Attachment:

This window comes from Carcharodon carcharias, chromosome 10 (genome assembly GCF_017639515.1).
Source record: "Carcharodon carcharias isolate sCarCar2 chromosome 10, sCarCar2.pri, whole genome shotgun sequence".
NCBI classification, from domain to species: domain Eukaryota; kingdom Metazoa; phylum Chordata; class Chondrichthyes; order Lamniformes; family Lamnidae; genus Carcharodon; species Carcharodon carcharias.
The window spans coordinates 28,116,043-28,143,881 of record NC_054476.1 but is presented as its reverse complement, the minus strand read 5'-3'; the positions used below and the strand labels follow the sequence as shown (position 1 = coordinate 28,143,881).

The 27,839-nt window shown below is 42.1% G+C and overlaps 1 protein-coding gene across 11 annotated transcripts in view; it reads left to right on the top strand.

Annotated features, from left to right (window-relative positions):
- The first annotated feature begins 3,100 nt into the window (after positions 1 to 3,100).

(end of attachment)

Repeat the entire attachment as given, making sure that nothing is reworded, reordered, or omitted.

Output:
This window comes from Carcharodon carcharias, chromosome 10 (genome assembly GCF_017639515.1).
Source record: "Carcharodon carcharias isolate sCarCar2 chromosome 10, sCarCar2.pri, whole genome shotgun sequence".
NCBI classification, from domain to species: domain Eukaryota; kingdom Metazoa; phylum Chordata; class Chondrichthyes; order Lamniformes; family Lamnidae; genus Carcharodon; species Carcharodon carcharias.
The window spans coordinates 28,116,043-28,143,881 of record NC_054476.1 but is presented as its reverse complement, the minus strand read 5'-3'; the positions used below and the strand labels follow the sequence as shown (position 1 = coordinate 28,143,881).

The 27,839-nt window shown below is 42.1% G+C and overlaps 1 protein-coding gene across 11 annotated transcripts in view; it reads left to right on the top strand.

Annotated features, from left to right (window-relative positions):
- The first annotated feature begins 3,100 nt into the window (after positions 1 to 3,100).